I found (as I had hoped) that hot-rodding the front end with preamps and A/D converters improved the sound. In studio sound, converting from mic level to line level as early as possible has been shown to improve audio quality because the stronger line level is more immune to emi, rfi and other nasties. So running short mic cables to high quality preamps helps. House clock all of the A/D converters, too.

Is this helpful?

Regards,

Ty Ford

Ty Ford's "Audio Bootcamp Field Guide" was written for video people who want better audio. Find out more at http://home.comcast.net/~tyreeford/AudioBootcamp.html
or http://www.tyford.com


Return to posts index

Steve Wargo
Re: Question for Ty
on Dec 16, 2006 at 5:20:10 am

We plan to use a Multibridge. The input for video is an HD-SDI connection. The input for audio is "4 x inputs on DB-25 for 8 Ch Sample rate converted".

We need to take our mics into a mixer of some kind and it must have an output to a DB-25 connector". So, I guess I'm a little gray on the "4 inputs being 8 channels." Does this mean that it's 4 stereo channels and not 8 discrete audio channels?



Steve Wargo
Tempe, Arizona

It's a dry heat!


Return to posts index


Ty Ford
Re: Question for Ty
on Dec 16, 2006 at 3:21:16 pm

[Steve Wargo] "We plan to use a Multibridge. The input for video is an HD-SDI connection. The input for audio is "4 x inputs on DB-25 for 8 Ch Sample rate converted".

We need to take our mics into a mixer of some kind and it must have an output to a DB-25 connector". So, I guess I'm a little gray on the "4 inputs being 8 channels." Does this mean that it's 4 stereo channels and not 8 discrete audio channels?"



Steve,

I don't know what "sample rate converted" refers to. It's sort of weird hanging out like that, but not unsual for a video box to not be very explicit about audio details.

OK, there's only one DB25 shown on the extreme and it talks about 8 in-8 out. So I'm thinking it needs something like the Apogee cable below.

http://www.bhphotovideo.com/bnh/controller/home?A=details&kw=APAES8IFC&is=R...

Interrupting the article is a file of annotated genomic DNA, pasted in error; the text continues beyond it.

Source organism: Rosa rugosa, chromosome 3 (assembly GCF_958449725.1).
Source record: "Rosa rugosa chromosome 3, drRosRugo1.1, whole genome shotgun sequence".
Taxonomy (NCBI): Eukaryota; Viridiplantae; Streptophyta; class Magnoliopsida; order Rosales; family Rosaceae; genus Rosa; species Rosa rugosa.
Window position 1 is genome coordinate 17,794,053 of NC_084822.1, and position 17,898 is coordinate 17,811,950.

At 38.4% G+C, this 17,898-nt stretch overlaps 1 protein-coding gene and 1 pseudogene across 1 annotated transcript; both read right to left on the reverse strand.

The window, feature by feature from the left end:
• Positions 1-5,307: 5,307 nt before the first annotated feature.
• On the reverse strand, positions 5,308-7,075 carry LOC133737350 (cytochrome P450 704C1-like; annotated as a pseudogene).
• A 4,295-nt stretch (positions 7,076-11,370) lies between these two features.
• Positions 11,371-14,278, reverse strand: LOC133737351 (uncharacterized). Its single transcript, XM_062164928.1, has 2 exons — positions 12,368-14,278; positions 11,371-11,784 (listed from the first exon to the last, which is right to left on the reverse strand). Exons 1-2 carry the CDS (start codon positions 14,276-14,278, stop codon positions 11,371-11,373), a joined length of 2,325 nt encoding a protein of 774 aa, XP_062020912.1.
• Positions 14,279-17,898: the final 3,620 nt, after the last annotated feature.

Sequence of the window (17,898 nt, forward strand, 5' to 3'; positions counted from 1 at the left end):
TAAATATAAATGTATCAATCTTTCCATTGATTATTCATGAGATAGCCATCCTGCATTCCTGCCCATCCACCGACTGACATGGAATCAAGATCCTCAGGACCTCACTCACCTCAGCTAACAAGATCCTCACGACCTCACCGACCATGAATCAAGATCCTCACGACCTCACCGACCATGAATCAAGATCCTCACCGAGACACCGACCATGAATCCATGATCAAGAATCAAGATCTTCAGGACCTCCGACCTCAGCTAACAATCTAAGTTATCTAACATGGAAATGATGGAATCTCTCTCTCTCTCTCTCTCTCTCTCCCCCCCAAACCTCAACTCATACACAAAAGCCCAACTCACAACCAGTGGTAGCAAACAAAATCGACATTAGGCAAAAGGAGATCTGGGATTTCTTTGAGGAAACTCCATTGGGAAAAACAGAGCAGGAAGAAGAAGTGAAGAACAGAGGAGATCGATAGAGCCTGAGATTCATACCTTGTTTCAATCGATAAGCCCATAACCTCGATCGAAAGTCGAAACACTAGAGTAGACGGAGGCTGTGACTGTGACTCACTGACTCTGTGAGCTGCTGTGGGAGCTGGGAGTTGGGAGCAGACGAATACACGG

That's an Apogee breakout cable. Four AES in and four AES out. Each AES is a pair of channels. You could use a Yamaha mixer, which can be configured with the right I/O cards to feed and receive from the multibridge.

As for the AES 4 channel, 8 channel thing.

The spec for AES is audio in pairs.

My Aphex 1100 preamp has an AES out. In my Pro Tools system, I can designate each side to a different track. If the software of your system is capable of splitting the AES stereo pairs into individual tracks, you should be fine. It may do that with preferences or you may be able to unlink the tracks once you get them in your editing system.

How's that?

Regards,

Ty Ford



Ty Ford's "Audio Bootcamp Field Guide" was written for video people who want better audio. Find out more at http://home.comcast.net/~tyreeford/AudioBootcamp.html
or http://www.tyford.com


Return to posts index

Steve Wargo
Re: Question for Ty
on Dec 19, 2006 at 7:18:22 am

Ty,

I don't know where this phrase came from. [Ty Ford] "I don't know what "sample rate converted" refers to." Anyway, I think I've got it now. AES is stereo pairs, not discreet channels.

I'll do some more homework. Thanks for the head start.





Steve Wargo
Tempe, Arizona

It's a dry heat!


Return to posts index

Take Vos
Re: Question for Ty
on Dec 20, 2006 at 2:05:01 pm

Hello Ty,

I have done some research in sample conversion and found the following gem. You virtually get a higher bit depth when recording at a higher sample rate (if the AD converter keeps its absolute accuracy at higher sample rates). In the 80's we would have called this oversampling.

Imagine the following four samples recorded at 192 kHz.
0.00, 0.25, 0.50, 0.75

If this gets naively down converted to 96 kHz you get:
0.125, 0.625